'Some' in this sentence can be thousands of people, we cannot use 'quelques' in this case, is it? But using de numbreux sounds subjective

Asked 2 months ago
ChrisC1Correct answer

I would simply say, "Il y a des gens qui pensent que..." if you didn't want to use one of the options given in the lesson. Or maybe "Certaines personnes pensent que..."

"Some people thinks that vaccination cause ..." How do we translate this 'some' in French?

'Some' in this sentence can be thousands of people, we cannot use 'quelques' in this case, is it? But using de numbreux sounds subjective

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What is the difference between 'des' and 'quelques'?

Asked 2 months ago
CécileKwiziq language super starCorrect answer

Hi Joan,

'Des' is some in English which is an indeterminate quantity of things , 'quelques' is a few, meaning a small amount of things.

Hope this helps!

What is the difference between 'des' and 'quelques'?

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Quelques, plusiers and distance

the green box refers to an example that hasn’t been mentioned...that of living a few or several streets away.  I see the two sentences further down in the last list but somehow in the editing process they were left out of the lesson
Asked 1 year ago

There is definitely something amiss with this lesson.

-- Chris.

AurélieKwiziq language super star

Bonjour Marnie !

Indeed, this lesson needed a good update, and thanks to you, it's now done :)

Merci et bonne journée !

Quelques, plusiers and distance

the green box refers to an example that hasn’t been mentioned...that of living a few or several streets away.  I see the two sentences further down in the last list but somehow in the editing process they were left out of the lesson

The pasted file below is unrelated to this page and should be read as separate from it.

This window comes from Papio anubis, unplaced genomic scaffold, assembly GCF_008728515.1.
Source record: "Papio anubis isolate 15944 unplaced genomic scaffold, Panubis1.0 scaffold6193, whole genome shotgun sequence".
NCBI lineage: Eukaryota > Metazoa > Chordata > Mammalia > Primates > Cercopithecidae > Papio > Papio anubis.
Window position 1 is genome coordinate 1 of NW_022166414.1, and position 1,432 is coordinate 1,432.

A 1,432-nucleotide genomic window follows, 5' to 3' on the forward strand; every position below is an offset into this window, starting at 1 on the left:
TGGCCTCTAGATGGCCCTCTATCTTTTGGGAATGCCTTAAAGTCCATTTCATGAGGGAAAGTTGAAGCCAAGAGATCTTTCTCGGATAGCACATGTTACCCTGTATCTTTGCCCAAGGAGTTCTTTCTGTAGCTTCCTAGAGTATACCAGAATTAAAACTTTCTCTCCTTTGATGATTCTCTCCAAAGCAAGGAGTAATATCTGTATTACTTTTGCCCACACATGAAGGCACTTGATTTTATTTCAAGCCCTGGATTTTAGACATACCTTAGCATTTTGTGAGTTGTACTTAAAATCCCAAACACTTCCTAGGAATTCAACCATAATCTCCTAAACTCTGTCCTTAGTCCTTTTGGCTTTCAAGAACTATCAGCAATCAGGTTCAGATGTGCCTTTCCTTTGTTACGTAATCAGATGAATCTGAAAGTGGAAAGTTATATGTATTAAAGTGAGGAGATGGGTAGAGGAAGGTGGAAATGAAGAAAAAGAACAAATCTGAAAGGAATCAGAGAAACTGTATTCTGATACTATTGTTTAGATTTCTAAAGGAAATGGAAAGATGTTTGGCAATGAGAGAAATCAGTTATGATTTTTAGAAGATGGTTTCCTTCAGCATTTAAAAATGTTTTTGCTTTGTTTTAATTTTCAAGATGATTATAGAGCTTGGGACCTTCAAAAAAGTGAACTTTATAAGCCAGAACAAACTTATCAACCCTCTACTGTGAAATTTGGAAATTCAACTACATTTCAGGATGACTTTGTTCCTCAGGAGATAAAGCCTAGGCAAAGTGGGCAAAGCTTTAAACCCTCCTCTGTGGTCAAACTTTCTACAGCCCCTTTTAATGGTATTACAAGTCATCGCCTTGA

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I thought you used un peu for a few, not quelques.

Asked 1 year ago

"Un peu" is less then "quelques". So I guess you would say:

un peu -- a few
quelques -- several

-- Chris (not a native speaker).

I thought you used un peu for a few, not quelques.

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J'aime ________ styles de musique. Quelle répomse est just: "de nombreuses" ou "de nombreux". On a "la style" ici?

Asked 1 year ago
AurélieKwiziq language super starCorrect answer

Bonjour Areg !

The word "style" is masculine in French = le style, hence the correct answer is:

J'aime de nombreux styles de musique.

 

Bonne journée !

J'aime ________ styles de musique. Quelle répomse est just: "de nombreuses" ou "de nombreux". On a "la style" ici?